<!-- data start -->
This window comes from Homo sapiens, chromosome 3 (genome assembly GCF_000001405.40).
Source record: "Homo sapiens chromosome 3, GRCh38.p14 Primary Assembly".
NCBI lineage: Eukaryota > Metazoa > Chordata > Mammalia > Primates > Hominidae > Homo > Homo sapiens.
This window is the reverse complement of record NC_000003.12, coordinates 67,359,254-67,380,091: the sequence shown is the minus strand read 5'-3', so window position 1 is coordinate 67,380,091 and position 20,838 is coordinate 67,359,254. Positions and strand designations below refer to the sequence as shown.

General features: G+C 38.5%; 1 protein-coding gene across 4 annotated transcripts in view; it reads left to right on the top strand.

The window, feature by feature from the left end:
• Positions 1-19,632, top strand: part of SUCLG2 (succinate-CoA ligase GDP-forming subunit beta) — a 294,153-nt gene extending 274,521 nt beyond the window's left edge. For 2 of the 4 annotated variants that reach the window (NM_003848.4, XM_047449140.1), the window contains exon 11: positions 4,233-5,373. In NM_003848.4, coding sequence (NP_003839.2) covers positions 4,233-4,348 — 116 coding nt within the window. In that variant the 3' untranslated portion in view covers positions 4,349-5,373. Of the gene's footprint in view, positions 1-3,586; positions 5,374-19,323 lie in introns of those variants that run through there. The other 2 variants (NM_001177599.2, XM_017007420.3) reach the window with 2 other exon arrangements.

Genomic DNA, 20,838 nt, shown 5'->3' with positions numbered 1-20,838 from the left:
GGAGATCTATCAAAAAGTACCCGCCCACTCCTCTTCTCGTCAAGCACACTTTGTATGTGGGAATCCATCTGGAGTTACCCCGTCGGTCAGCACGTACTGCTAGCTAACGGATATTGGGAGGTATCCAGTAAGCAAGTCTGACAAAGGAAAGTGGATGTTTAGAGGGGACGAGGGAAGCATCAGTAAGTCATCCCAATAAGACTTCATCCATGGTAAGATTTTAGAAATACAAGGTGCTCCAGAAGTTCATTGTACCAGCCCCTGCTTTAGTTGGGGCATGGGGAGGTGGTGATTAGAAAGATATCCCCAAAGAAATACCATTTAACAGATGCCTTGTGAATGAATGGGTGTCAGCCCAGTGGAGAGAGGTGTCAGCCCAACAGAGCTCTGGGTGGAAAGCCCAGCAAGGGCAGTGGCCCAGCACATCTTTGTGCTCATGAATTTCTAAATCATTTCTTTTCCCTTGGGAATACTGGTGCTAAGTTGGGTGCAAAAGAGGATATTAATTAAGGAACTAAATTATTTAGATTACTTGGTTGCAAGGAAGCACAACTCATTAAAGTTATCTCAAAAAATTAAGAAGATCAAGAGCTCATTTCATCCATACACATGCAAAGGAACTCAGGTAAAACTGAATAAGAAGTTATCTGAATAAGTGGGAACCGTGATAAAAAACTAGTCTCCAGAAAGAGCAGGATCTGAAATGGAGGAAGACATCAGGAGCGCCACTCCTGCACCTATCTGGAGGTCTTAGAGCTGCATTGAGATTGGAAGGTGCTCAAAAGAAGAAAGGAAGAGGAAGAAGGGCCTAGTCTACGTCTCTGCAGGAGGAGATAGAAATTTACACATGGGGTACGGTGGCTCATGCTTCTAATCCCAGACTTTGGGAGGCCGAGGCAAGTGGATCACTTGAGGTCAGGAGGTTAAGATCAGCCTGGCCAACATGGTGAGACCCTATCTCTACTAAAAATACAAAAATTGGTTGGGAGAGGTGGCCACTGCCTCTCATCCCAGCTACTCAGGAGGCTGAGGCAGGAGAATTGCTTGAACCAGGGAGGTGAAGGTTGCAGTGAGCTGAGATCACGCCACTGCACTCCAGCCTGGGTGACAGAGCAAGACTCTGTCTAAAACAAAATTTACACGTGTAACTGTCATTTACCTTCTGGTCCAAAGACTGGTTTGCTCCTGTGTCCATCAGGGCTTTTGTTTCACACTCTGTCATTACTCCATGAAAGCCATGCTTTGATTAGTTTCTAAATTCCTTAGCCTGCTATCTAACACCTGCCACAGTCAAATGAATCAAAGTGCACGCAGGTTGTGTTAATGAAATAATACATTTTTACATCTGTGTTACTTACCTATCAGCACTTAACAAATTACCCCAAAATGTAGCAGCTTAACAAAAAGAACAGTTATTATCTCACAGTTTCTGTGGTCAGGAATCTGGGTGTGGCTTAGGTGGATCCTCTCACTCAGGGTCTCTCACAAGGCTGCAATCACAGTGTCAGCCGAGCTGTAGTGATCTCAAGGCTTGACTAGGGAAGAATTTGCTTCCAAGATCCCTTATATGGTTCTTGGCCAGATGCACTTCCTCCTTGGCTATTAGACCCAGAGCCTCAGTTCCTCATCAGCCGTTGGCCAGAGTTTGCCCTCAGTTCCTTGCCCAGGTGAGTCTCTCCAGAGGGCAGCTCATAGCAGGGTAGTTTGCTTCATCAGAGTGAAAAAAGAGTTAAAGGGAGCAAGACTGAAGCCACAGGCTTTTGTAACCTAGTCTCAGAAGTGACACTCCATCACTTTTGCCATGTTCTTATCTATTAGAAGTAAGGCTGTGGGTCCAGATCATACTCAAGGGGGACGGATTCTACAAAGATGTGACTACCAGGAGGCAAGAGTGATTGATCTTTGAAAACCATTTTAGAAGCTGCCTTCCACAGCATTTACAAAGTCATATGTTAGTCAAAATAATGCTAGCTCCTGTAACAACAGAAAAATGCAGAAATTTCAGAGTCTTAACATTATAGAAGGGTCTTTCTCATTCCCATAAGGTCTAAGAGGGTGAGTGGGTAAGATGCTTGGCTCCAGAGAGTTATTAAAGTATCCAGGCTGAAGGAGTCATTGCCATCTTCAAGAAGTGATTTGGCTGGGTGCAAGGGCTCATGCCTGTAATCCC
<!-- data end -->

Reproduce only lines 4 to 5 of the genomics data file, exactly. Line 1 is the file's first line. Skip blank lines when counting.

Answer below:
This window is the reverse complement of record NC_000003.12, coordinates 67,359,254-67,380,091: the sequence shown is the minus strand read 5'-3', so window position 1 is coordinate 67,380,091 and position 20,838 is coordinate 67,359,254. Positions and strand designations below refer to the sequence as shown.

General features: G+C 38.5%; 1 protein-coding gene across 4 annotated transcripts in view; it reads left to right on the top strand.